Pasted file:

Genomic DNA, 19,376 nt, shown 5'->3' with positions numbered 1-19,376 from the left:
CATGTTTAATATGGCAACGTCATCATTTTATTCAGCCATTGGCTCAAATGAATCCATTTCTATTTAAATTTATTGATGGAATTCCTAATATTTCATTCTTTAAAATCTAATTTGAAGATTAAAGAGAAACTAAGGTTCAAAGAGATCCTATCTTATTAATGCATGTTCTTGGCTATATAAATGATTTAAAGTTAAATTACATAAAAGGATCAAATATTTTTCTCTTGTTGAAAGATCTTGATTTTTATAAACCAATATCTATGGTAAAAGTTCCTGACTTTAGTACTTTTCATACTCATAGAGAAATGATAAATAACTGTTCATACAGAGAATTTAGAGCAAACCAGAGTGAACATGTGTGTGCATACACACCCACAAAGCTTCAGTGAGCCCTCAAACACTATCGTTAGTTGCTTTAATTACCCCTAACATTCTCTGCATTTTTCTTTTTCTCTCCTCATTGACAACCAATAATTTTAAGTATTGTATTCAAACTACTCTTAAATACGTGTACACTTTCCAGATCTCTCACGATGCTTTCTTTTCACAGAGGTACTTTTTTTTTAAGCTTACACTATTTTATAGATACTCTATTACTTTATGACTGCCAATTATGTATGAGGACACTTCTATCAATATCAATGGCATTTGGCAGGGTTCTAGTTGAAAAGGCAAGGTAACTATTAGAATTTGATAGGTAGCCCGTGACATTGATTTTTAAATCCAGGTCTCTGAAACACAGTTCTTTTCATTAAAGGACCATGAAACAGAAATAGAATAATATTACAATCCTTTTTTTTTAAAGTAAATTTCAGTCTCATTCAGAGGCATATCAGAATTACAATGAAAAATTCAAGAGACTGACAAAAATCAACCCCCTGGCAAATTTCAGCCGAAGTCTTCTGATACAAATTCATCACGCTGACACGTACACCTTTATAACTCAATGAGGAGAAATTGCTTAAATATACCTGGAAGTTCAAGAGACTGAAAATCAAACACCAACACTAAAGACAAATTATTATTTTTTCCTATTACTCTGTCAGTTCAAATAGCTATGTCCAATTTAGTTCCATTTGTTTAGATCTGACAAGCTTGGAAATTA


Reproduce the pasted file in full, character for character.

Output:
Genomic DNA, 19,376 nt, shown 5'->3' with positions numbered 1-19,376 from the left:
CATGTTTAATATGGCAACGTCATCATTTTATTCAGCCATTGGCTCAAATGAATCCATTTCTATTTAAATTTATTGATGGAATTCCTAATATTTCATTCTTTAAAATCTAATTTGAAGATTAAAGAGAAACTAAGGTTCAAAGAGATCCTATCTTATTAATGCATGTTCTTGGCTATATAAATGATTTAAAGTTAAATTACATAAAAGGATCAAATATTTTTCTCTTGTTGAAAGATCTTGATTTTTATAAACCAATATCTATGGTAAAAGTTCCTGACTTTAGTACTTTTCATACTCATAGAGAAATGATAAATAACTGTTCATACAGAGAATTTAGAGCAAACCAGAGTGAACATGTGTGTGCATACACACCCACAAAGCTTCAGTGAGCCCTCAAACACTATCGTTAGTTGCTTTAATTACCCCTAACATTCTCTGCATTTTTCTTTTTCTCTCCTCATTGACAACCAATAATTTTAAGTATTGTATTCAAACTACTCTTAAATACGTGTACACTTTCCAGATCTCTCACGATGCTTTCTTTTCACAGAGGTACTTTTTTTTTAAGCTTACACTATTTTATAGATACTCTATTACTTTATGACTGCCAATTATGTATGAGGACACTTCTATCAATATCAATGGCATTTGGCAGGGTTCTAGTTGAAAAGGCAAGGTAACTATTAGAATTTGATAGGTAGCCCGTGACATTGATTTTTAAATCCAGGTCTCTGAAACACAGTTCTTTTCATTAAAGGACCATGAAACAGAAATAGAATAATATTACAATCCTTTTTTTTTAAAGTAAATTTCAGTCTCATTCAGAGGCATATCAGAATTACAATGAAAAATTCAAGAGACTGACAAAAATCAACCCCCTGGCAAATTTCAGCCGAAGTCTTCTGATACAAATTCATCACGCTGACACGTACACCTTTATAACTCAATGAGGAGAAATTGCTTAAATATACCTGGAAGTTCAAGAGACTGAAAATCAAACACCAACACTAAAGACAAATTATTATTTTTTCCTATTACTCTGTCAGTTCAAATAGCTATGTCCAATTTAGTTCCATTTGTTTAGATCTGACAAGCTTGGAAATTA